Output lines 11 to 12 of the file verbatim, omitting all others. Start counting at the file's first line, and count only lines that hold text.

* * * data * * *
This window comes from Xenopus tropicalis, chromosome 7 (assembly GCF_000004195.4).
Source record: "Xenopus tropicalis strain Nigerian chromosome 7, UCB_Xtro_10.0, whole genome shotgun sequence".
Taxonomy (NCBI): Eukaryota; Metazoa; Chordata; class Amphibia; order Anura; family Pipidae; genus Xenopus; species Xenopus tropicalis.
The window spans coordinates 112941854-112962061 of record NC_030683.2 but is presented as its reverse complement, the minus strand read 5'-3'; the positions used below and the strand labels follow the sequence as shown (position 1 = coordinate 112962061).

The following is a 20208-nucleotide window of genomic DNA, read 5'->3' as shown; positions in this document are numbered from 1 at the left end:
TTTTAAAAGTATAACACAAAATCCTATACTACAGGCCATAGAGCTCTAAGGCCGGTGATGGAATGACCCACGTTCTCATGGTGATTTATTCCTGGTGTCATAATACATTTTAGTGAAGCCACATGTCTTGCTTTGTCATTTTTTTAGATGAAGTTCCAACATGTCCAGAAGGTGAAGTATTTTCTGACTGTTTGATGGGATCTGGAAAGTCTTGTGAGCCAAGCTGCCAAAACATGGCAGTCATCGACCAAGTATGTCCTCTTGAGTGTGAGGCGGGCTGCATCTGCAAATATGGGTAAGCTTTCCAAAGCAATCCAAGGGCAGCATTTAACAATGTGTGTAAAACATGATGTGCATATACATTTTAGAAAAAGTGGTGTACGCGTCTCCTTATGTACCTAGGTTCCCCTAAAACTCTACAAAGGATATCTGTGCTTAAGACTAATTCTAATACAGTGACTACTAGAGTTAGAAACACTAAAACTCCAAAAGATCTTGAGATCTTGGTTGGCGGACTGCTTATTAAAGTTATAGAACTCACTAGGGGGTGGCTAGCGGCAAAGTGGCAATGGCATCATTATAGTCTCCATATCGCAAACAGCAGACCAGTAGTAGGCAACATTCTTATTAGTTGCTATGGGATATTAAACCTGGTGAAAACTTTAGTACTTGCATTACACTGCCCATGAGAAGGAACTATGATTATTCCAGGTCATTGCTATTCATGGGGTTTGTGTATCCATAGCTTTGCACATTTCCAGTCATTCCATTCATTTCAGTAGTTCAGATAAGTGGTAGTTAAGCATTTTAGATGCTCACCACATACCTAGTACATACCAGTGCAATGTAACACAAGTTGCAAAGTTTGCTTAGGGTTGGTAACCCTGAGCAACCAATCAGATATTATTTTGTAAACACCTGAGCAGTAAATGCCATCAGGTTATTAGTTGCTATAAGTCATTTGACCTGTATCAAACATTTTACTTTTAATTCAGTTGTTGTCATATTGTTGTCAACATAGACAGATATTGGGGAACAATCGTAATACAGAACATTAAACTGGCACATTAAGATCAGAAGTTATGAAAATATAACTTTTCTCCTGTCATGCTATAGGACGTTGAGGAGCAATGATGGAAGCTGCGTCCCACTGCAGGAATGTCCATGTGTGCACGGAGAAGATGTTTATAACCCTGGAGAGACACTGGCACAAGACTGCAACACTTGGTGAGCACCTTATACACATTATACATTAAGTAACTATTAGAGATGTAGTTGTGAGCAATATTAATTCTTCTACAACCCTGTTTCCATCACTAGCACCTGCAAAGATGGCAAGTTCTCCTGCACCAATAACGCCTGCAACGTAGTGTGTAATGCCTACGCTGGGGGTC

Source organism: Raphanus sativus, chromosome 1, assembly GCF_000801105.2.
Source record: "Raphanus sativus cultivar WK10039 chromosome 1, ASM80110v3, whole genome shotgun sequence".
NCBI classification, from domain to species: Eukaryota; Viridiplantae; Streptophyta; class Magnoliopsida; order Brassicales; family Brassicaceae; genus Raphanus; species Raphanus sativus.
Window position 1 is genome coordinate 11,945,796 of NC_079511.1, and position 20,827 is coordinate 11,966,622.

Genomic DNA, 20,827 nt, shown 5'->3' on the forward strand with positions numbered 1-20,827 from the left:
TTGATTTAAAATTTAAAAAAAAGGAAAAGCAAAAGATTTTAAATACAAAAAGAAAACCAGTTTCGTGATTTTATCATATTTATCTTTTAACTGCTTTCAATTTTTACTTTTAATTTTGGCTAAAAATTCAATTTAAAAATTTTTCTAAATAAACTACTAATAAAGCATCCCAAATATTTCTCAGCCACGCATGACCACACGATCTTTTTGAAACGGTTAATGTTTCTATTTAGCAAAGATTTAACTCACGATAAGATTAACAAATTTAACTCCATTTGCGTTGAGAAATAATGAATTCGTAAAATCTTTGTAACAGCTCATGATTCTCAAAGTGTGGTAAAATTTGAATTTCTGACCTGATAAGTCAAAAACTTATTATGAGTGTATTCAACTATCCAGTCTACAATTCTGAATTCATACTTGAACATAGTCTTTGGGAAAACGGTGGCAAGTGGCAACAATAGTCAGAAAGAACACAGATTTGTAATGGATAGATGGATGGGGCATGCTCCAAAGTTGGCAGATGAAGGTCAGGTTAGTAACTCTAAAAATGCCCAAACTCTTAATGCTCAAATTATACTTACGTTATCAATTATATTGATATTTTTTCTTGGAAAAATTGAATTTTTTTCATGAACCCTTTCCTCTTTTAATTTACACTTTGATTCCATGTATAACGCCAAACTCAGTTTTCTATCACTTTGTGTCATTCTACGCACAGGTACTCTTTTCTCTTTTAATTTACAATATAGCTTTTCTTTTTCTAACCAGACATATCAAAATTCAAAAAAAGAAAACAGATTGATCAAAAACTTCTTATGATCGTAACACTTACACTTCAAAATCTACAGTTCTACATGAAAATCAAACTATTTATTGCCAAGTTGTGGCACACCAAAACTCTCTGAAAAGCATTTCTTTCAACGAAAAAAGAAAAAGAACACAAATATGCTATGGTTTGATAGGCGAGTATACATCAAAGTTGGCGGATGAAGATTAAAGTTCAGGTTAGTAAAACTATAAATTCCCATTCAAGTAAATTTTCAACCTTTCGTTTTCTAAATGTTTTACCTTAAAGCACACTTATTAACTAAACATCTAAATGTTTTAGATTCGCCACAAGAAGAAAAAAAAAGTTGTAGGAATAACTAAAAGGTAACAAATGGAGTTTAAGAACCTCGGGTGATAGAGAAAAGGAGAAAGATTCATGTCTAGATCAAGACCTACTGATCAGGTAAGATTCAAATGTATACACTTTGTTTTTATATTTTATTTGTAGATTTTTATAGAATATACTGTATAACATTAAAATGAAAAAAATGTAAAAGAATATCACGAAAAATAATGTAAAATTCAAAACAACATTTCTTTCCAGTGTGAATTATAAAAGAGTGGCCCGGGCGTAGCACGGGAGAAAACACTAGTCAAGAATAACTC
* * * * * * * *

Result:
Genomic DNA, 20,827 nt, shown 5'->3' on the forward strand with positions numbered 1-20,827 from the left:
TTGATTTAAAATTTAAAAAAAAGGAAAAGCAAAAGATTTTAAATACAAAAAGAAAACCAGTTTCGTGATTTTATCATATTTATCTTTTAACTGCTTTCAATTTTTACTTTTAATTTTGGCTAAAAATTCAATTTAAAAATTTTTCTAAATAAACTACTAATAAAGCATCCCAAATATTTCTCAGCCACGCATGACCACACGATCTTTTTGAAACGGTTAATGTTTCTATTTAGCAAAGATTTAACTCACGATAAGATTAACAAATTTAACTCCATTTGCGTTGAGAAATAATGAATTCGTAAAATCTTTGTAACAGCTCATGATTCTCAAAGTGTGGTAAAATTTGAATTTCTGACCTGATAAGTCAAAAACTTATTATGAGTGTATTCAACTATCCAGTCTACAATTCTGAATTCATACTTGAACATAGTCTTTGGGAAAACGGTGGCAAGTGGCAACAATAGTCAGAAAGAACACAGATTTGTAATGGATAGATGGATGGGGCATGCTCCAAAGTTGGCAGATGAAGGTCAGGTTAGTAACTCTAAAAATGCCCAAACTCTTAATGCTCAAATTATACTTACGTTATCAATTATATTGATATTTTTTCTTGGAAAAATTGAATTTTTTTCATGAACCCTTTCCTCTTTTAATTTACACTTTGATTCCATGTATAACGCCAAACTCAGTTTTCTATCACTTTGTGTCATTCTACGCACAGGTACTCTTTTCTCTTTTAATTTACAATATAGCTTTTCTTTTTCTAACCAGACATATCAAAATTCAAAAAAAGAAAACAGATTGATCAAAAACTTCTTATGATCGTAACACTTACACTTCAAAATCTACAGTTCTACATGAAAATCAAACTATTTATTGCCAAGTTGTGGCACACCAAAACTCTCTGAAAAGCATTTCTTTCAACGAAAAAAGAAAAAGAACACAAATATGCTATGGTTTGATAGGCGAGTATACATCAAAGTTGGCGGATGAAGATTAAAGTTCAGGTTAGTAAAACTATAAATTCCCATTCAAGTAAATTTTCAACCTTTCGTTTTCTAAATGTTTTACCTTAAAGCACACTTATTAACTAAACATCTAAATGTTTTAGATTCGCCACAAGAAGAAAAAAAAAGTTGTAGGAATAACTAAAAGGTAACAAATGGAGTTTAAGAACCTCGGGTGATAGAGAAAAGGAGAAAGATTCATGTCTAGATCAAGACCTACTGATCAGGTAAGATTCAAATGTATACACTTTGTTTTTATATTTTATTTGTAGATTTTTATAGAATATACTGTATAACATTAAAATGAAAAAAATGTAAAAGAATATCACGAAAAATAATGTAAAATTCAAAACAACATTTCTTTCCAGTGTGAATTATAAAAGAGTGGCCCGGGCGTAGCACGGGAGAAAACACTAGTCAAGAATAACTC